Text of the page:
Sep 5, 2023
If you are injured by a dog bite or attack, the owner of the animal may be responsible for your damages – including pain and suffering, lost wages, medical costs, and more. A dog bite lawyer can help you recover those damages through a civil lawsuit or pre-litigation demand letter.
Depending on the state where the dog attack took place, there are different laws that can determine liability. To be successful in a civil case involving a dog attack, the plaintiff must prove that the incident was due to negligence or carelessness.
California dog bite laws are often misunderstood. Many people believe that the “one-bite” rule applies to animal owners here in the Golden State (as it does in some others). In the sections below, we will discuss the “one-bite” rule and whether it applies to California law. We’ll also provide information on how to file your civil claim for financial compensation with the experienced dog bite attorneys at Dordulian Law Group.
The one-bite rule is a law applied in certain states which can often protect an animal owner from litigation after a first incident (although it depends on the circumstances of the case).
The one-bite rule states:
The dog owner (and anyone associated with the dog – such as a walker, breeder, or trainer) is protected from liability pertaining to a “first injury” caused by the animal. The one-bite rule, however, can be open to interpretation and impose liability on an animal owner if the incident in question meets certain criteria (i.e. a history of aggression in demonstrated by the animal that may have previously not caused a direct injury via a bite).
Under the one-bite rule, if a dog previously bit a human and the animal owner knew about it, he or she would essentially be held liable for any additional bites or attacks. In one-bite rule states, liability is imposed on animal owners who do not protect other humans from dogs that have previously bitten or attacked.
California law does apply the one-bite rule to the vast majority dog bite cases. Rather, Golden State law imposes strict liability on dog owners. The Golden State holds dog owners responsible for damages if their dogs bite another person – even once – regardless of the animal’s history.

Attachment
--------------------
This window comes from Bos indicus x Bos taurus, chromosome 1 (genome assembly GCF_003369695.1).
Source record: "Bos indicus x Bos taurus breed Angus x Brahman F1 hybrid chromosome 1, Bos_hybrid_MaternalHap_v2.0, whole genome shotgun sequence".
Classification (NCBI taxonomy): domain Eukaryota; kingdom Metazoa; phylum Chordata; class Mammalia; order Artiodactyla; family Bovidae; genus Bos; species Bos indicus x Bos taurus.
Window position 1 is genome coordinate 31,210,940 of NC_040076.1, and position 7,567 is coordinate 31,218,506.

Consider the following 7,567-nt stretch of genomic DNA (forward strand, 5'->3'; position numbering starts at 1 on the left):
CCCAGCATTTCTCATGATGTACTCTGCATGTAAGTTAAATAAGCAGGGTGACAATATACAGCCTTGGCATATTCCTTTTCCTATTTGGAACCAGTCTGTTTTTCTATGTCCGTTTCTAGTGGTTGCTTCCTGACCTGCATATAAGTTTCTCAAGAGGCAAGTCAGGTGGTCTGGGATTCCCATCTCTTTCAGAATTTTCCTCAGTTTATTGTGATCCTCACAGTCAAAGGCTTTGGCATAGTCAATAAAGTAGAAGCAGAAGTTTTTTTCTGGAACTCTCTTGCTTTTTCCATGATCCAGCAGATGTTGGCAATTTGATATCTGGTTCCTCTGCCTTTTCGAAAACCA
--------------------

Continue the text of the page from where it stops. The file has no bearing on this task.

California Civil Code 3342, the state’s dog bite statute, reads as follows:
(a) The owner of any dog is liable for the damages suffered by any person who is bitten by the dog while in a public place or lawfully in a private place, including the property of the owner of the dog, regardless of the former viciousness of the dog or the owner’s knowledge of such viciousness. A person is lawfully upon the private property of such owner within the meaning of this section when he is on such property in the performance of any duty imposed upon him by the laws of this state or by the laws or postal regulations of the United States, or when he is on such property upon the invitation, express or implied, of the owner.
(b) Nothing in this section shall authorize the bringing of an action pursuant to subdivision (a) against any governmental agency using a dog in military or police work if the bite or bites occurred while the dog was defending itself from an annoying, harassing, or provoking act, or assisting an employee of the agency in any of the following:
- In the apprehension or holding of a suspect where the employee has a reasonable suspicion of the suspect’s involvement in criminal activity.
- In the investigation of a crime or possible crime.
- In the execution of a warrant.
- In the defense of a peace officer or another person.
(c) Subdivision (b) shall not apply in any case where the victim of the bite or bites was not a party to, nor a participant in, nor suspected to be a party to or a participant in, the act or acts that prompted the use of the dog in the military or police work.